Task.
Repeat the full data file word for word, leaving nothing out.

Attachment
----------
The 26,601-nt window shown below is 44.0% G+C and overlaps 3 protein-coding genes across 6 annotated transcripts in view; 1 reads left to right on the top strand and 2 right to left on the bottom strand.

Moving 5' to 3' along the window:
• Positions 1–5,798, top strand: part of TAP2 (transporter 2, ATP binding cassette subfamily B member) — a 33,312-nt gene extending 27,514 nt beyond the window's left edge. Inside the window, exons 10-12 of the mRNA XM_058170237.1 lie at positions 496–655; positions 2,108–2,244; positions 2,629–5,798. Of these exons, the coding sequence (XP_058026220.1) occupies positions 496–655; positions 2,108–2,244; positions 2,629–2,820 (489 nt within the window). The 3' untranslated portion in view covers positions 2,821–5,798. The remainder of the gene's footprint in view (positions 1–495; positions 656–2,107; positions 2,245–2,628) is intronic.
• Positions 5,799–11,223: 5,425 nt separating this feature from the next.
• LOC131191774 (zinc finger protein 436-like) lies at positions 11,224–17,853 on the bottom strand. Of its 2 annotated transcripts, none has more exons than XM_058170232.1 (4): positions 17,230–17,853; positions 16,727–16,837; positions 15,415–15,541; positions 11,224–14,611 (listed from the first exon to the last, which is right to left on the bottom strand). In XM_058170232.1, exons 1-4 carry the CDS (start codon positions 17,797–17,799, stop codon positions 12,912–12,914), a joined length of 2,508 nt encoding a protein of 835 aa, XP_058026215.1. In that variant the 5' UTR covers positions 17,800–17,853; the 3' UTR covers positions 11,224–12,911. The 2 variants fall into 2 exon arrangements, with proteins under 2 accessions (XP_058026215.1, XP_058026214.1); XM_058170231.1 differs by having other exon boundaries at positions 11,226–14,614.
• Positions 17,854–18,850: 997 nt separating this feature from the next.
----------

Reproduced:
The 26,601-nt window shown below is 44.0% G+C and overlaps 3 protein-coding genes across 6 annotated transcripts in view; 1 reads left to right on the top strand and 2 right to left on the bottom strand.

Moving 5' to 3' along the window:
• Positions 1–5,798, top strand: part of TAP2 (transporter 2, ATP binding cassette subfamily B member) — a 33,312-nt gene extending 27,514 nt beyond the window's left edge. Inside the window, exons 10-12 of the mRNA XM_058170237.1 lie at positions 496–655; positions 2,108–2,244; positions 2,629–5,798. Of these exons, the coding sequence (XP_058026220.1) occupies positions 496–655; positions 2,108–2,244; positions 2,629–2,820 (489 nt within the window). The 3' untranslated portion in view covers positions 2,821–5,798. The remainder of the gene's footprint in view (positions 1–495; positions 656–2,107; positions 2,245–2,628) is intronic.
• Positions 5,799–11,223: 5,425 nt separating this feature from the next.
• LOC131191774 (zinc finger protein 436-like) lies at positions 11,224–17,853 on the bottom strand. Of its 2 annotated transcripts, none has more exons than XM_058170232.1 (4): positions 17,230–17,853; positions 16,727–16,837; positions 15,415–15,541; positions 11,224–14,611 (listed from the first exon to the last, which is right to left on the bottom strand). In XM_058170232.1, exons 1-4 carry the CDS (start codon positions 17,797–17,799, stop codon positions 12,912–12,914), a joined length of 2,508 nt encoding a protein of 835 aa, XP_058026215.1. In that variant the 5' UTR covers positions 17,800–17,853; the 3' UTR covers positions 11,224–12,911. The 2 variants fall into 2 exon arrangements, with proteins under 2 accessions (XP_058026215.1, XP_058026214.1); XM_058170231.1 differs by having other exon boundaries at positions 11,226–14,614.
• Positions 17,854–18,850: 997 nt separating this feature from the next.